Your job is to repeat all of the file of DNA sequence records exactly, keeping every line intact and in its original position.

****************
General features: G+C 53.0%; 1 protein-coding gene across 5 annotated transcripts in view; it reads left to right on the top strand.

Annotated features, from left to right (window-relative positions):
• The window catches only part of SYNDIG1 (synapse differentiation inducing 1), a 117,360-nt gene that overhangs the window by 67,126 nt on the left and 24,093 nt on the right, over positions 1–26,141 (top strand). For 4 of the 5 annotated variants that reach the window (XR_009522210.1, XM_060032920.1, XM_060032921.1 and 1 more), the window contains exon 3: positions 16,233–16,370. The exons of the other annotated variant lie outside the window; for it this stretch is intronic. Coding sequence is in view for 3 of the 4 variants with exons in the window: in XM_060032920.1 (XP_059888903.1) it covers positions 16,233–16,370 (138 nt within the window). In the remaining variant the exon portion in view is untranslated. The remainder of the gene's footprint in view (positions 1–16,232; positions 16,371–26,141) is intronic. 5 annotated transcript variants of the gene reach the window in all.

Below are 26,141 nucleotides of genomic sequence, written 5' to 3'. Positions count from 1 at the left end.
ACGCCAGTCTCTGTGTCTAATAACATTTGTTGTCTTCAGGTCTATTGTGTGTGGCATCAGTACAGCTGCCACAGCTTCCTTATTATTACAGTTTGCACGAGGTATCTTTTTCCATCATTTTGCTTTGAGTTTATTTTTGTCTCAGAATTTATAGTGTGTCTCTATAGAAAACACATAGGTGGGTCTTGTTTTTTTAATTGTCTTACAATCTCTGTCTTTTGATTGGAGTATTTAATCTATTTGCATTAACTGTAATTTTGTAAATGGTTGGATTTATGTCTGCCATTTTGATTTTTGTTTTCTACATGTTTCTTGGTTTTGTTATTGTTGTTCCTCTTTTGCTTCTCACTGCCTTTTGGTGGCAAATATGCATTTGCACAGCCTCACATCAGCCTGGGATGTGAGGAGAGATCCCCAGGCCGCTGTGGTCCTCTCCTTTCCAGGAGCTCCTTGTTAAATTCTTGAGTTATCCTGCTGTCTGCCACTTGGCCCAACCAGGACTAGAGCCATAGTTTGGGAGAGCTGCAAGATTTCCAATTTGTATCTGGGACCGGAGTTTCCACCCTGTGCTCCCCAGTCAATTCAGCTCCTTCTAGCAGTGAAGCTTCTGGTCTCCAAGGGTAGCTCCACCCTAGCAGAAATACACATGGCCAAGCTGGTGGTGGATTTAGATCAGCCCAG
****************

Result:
General features: G+C 53.0%; 1 protein-coding gene across 5 annotated transcripts in view; it reads left to right on the top strand.

Annotated features, from left to right (window-relative positions):
• The window catches only part of SYNDIG1 (synapse differentiation inducing 1), a 117,360-nt gene that overhangs the window by 67,126 nt on the left and 24,093 nt on the right, over positions 1–26,141 (top strand). For 4 of the 5 annotated variants that reach the window (XR_009522210.1, XM_060032920.1, XM_060032921.1 and 1 more), the window contains exon 3: positions 16,233–16,370. The exons of the other annotated variant lie outside the window; for it this stretch is intronic. Coding sequence is in view for 3 of the 4 variants with exons in the window: in XM_060032920.1 (XP_059888903.1) it covers positions 16,233–16,370 (138 nt within the window). In the remaining variant the exon portion in view is untranslated. The remainder of the gene's footprint in view (positions 1–16,232; positions 16,371–26,141) is intronic. 5 annotated transcript variants of the gene reach the window in all.

Below are 26,141 nucleotides of genomic sequence, written 5' to 3'. Positions count from 1 at the left end.
ACGCCAGTCTCTGTGTCTAATAACATTTGTTGTCTTCAGGTCTATTGTGTGTGGCATCAGTACAGCTGCCACAGCTTCCTTATTATTACAGTTTGCACGAGGTATCTTTTTCCATCATTTTGCTTTGAGTTTATTTTTGTCTCAGAATTTATAGTGTGTCTCTATAGAAAACACATAGGTGGGTCTTGTTTTTTTAATTGTCTTACAATCTCTGTCTTTTGATTGGAGTATTTAATCTATTTGCATTAACTGTAATTTTGTAAATGGTTGGATTTATGTCTGCCATTTTGATTTTTGTTTTCTACATGTTTCTTGGTTTTGTTATTGTTGTTCCTCTTTTGCTTCTCACTGCCTTTTGGTGGCAAATATGCATTTGCACAGCCTCACATCAGCCTGGGATGTGAGGAGAGATCCCCAGGCCGCTGTGGTCCTCTCCTTTCCAGGAGCTCCTTGTTAAATTCTTGAGTTATCCTGCTGTCTGCCACTTGGCCCAACCAGGACTAGAGCCATAGTTTGGGAGAGCTGCAAGATTTCCAATTTGTATCTGGGACCGGAGTTTCCACCCTGTGCTCCCCAGTCAATTCAGCTCCTTCTAGCAGTGAAGCTTCTGGTCTCCAAGGGTAGCTCCACCCTAGCAGAAATACACATGGCCAAGCTGGTGGTGGATTTAGATCAGCCCAG